A Moment of Science

The (Possible) Downside Of Fat Substitutes

According to some recent studies, fat substitutes may not help when it comes to losing weight. In fact, artificially low fat snacks may lead to weight gain.

breakfast meal

Photo: Craig Allen (flickr)

Fat substitutes might not be your best option for weight loss.

For many people hoping to lose weight, low fat treats like ice cream and potato chips are, or at least seem to be, a marvel of modern food engineering.

But, according to some recent studies, fat substitutes like olestra may not help much when it comes to losing weight. In fact, artificially low fat snacks may actually lead to weight gain.

Regular Fat Vs Fat Substitutes

At least that’s been the case for rats. In one study, researchers divided rats into two groups: one on a high fat diet, and one on a low fat diet. Then each group was split into two sub groups: the first sub group ate a mixture of regular fat chips, and fat substitute chips containing olestra.

The second sub group ate only regular fat chips. After 28 days, the rats were weighed and examined, and the researchers found that the rats on the mixed diet of regular fat and fat substitute chips were more likely to have gained weight.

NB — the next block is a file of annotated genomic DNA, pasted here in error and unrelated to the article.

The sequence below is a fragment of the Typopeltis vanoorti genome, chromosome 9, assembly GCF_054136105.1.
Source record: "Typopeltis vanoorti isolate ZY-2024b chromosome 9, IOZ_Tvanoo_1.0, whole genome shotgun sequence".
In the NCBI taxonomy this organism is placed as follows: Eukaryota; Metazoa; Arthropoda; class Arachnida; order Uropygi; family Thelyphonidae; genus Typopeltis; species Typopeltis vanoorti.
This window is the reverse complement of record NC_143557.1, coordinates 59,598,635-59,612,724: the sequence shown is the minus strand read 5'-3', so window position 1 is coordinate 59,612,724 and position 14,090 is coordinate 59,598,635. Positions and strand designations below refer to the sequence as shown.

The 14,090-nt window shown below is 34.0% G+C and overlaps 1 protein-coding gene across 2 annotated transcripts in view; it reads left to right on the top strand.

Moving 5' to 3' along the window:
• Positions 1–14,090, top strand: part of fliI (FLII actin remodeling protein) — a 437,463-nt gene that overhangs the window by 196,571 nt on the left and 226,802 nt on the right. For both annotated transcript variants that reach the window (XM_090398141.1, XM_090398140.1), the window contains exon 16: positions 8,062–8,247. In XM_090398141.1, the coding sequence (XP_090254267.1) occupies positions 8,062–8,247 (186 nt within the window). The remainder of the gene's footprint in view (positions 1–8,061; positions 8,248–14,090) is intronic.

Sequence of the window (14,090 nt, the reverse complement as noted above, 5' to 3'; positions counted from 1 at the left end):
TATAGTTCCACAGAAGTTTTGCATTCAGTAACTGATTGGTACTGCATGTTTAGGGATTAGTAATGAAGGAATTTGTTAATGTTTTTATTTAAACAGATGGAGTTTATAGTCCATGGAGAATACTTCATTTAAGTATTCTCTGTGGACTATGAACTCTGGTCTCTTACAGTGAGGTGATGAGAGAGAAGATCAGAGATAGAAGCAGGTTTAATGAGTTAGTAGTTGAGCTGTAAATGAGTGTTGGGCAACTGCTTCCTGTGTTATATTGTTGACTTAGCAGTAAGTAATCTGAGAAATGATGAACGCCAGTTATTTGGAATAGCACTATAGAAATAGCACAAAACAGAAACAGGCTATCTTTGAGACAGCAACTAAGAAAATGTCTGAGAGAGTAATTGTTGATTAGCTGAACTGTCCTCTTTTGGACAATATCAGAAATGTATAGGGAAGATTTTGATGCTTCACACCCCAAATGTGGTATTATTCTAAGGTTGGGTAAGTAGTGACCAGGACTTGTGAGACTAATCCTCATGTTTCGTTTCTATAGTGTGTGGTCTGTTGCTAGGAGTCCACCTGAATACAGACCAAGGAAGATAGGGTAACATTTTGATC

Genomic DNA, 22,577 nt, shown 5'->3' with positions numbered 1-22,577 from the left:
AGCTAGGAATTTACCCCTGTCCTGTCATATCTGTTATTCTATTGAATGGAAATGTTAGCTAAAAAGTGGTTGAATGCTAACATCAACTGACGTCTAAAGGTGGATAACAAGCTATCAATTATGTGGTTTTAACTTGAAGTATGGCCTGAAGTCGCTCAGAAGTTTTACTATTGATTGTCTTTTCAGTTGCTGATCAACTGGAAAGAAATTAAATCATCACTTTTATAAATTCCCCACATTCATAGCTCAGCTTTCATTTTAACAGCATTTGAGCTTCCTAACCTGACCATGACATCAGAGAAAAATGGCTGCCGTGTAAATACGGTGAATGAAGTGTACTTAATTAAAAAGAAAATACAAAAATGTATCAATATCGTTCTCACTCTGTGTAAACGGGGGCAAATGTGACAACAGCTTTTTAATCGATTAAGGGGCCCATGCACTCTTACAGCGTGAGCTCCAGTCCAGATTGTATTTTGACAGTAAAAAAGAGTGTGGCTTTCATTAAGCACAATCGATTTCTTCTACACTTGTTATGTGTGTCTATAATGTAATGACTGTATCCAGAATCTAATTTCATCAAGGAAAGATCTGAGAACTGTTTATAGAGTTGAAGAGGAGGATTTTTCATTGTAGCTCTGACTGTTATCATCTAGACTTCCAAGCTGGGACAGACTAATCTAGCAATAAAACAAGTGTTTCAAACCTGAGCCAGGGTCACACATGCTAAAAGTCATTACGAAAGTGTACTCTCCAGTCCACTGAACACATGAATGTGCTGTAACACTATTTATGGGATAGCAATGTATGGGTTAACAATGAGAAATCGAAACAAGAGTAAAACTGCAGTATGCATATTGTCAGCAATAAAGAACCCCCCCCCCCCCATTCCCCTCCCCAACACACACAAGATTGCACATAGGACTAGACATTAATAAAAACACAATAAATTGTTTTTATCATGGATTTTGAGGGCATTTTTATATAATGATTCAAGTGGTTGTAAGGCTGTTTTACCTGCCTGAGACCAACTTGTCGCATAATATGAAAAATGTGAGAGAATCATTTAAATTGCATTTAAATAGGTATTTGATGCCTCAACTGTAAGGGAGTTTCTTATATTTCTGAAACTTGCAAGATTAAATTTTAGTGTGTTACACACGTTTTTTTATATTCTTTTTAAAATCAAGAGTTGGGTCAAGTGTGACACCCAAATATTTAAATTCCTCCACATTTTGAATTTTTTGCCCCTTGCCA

Molecules In The Brain

There’s no clear cut explanation for why this happens. The researchers suspect that it has something to do with how the body recognizes and responds to fat molecules.

When the brain senses fat, according to this theory, it prepares the body for a heavy calories load and accordingly adjusts mechanisms for regulating appetite.

But when the fat molecules turn out to be low cal substitutes, the system is thrown out of whack. And the brain may compensate by increasing the desire for more calories, leading to overeating.

Future Research

Of course, rats are not people, and fat substitutes may not affect human appetite in the same way. But they might, and further research will say more about how our bodies respond to fat, real and fake.

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